Q&A with Author Kate Crocco
What problems were you able to solve through your quiz?
My What’s Holding You Back? quiz has been a great way to pre-screen potential clients before we have a conversation. It also expedites finding and nurturing leads and introduces my first book to a wider audience.
I love being able to see if someone has already taken the quiz before we meet. Since the quiz builds quiz-takers’ self-awareness, it allows us to start the conversation from a place of understanding.
I see quizzes as an energy exchange. Instead of giving someone a downloadable guide or checklist they may not use, my quiz gives them personal insights so they walk away with tangible value and solutions.
|Takeaway: We love how Kate uses a quiz to introduce her brand and work. When you create an interactive quiz, you’ll be able to learn more about your audience before asking them to work with you or buy from you. Think of your quiz as a fun ice breaker that leads to valuable conversations with your community.|
Which quiz insights have been the most valuable to your business?
By learning more about my audience’s habits and mindsets, I’m able to write better content and approach my work from different perspectives.
Since my quiz is focused on helping people understand what’s holding them back, quiz-takers usually fall into one of three result types: Money Fear, Lack of Confidence, and Time Scarcity.
By looking at the quiz data, I can quickly see what the top results are. Based on my dashboard, it looks like 43% of people who take the quiz are struggling with money mindset issues, while 34% lack confidence and 23% experience time scarcity.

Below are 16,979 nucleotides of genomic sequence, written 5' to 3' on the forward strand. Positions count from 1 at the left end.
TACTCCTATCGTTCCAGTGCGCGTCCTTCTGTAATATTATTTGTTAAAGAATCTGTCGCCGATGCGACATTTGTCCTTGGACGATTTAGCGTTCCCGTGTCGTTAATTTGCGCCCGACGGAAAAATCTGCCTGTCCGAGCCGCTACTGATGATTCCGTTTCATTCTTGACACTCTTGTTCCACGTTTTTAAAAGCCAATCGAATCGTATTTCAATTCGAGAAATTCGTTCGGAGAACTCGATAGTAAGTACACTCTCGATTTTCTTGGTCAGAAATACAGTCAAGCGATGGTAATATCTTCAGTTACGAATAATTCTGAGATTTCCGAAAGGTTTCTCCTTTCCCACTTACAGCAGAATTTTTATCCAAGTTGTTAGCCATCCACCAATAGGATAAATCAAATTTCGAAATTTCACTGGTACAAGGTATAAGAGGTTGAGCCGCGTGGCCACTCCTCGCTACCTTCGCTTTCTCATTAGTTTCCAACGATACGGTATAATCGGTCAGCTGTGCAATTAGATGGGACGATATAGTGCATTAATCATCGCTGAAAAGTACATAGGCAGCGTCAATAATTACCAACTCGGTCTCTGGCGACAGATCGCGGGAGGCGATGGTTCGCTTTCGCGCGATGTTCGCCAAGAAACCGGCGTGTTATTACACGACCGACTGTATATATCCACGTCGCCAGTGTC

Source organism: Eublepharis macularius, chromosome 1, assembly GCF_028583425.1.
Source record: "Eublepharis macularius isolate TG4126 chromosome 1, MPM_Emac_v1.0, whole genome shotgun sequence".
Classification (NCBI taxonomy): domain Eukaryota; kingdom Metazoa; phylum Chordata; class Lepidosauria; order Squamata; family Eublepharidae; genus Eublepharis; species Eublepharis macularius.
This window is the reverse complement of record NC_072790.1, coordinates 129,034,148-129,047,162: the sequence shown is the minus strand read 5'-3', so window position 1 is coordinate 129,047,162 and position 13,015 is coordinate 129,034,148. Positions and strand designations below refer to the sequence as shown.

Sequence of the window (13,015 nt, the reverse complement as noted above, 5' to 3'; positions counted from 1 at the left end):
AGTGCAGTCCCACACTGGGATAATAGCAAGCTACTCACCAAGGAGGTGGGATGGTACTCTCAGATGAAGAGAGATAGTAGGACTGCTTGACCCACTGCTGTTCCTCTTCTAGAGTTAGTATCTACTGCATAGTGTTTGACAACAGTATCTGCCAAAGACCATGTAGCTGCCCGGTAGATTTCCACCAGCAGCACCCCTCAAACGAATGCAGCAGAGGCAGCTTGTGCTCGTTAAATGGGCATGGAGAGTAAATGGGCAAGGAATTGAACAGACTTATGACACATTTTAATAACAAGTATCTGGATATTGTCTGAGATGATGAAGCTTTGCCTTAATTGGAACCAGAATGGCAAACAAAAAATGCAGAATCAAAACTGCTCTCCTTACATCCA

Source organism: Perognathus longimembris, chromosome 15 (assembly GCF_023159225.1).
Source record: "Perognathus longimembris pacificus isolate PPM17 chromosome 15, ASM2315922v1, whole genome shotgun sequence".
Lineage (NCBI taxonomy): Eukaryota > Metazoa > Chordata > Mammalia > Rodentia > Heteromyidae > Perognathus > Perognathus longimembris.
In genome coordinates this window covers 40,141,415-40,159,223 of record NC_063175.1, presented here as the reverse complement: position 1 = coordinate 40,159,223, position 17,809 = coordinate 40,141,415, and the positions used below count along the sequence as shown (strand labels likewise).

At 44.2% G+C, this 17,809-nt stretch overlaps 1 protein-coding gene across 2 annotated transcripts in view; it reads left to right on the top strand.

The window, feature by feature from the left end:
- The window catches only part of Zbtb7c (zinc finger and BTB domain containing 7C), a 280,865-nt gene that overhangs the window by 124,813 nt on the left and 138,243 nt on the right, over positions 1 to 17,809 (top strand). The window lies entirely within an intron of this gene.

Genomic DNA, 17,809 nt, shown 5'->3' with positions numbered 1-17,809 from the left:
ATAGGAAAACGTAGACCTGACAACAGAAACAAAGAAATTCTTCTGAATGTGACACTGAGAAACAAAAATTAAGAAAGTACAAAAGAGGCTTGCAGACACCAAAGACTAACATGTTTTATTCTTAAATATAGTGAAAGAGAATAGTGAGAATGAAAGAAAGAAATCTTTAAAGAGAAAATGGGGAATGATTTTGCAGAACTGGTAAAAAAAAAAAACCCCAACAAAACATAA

Knowing this, I can tailor content to each type. The data tells me that I should spend more time talking about money mindsets, since it’s a popular mindset block. That’s why I talk more about money and selling on my podcast, Thinking Like a Boss.
|Takeaway: Keep an eye on your quiz analytics and use the data to create better content for your audience. If your quiz result type data isn’t as useful, look at how quiz-takers have answered a specific question.|
For example, if you are a business coach, include a quiz question that helps you decipher whether you’re attracting aspiring business owners or seasoned entrepreneurs. These insights are helpful when you’re creating content for your website, social media, email marketing, and more.
What kind of results did you receive after launching your quiz?
In less than two months, I received a message from a woman who took my quiz, ordered my book, read through it, and then decided she wanted to join my mastermind. Her investment in the mastermind more than paid for the quiz!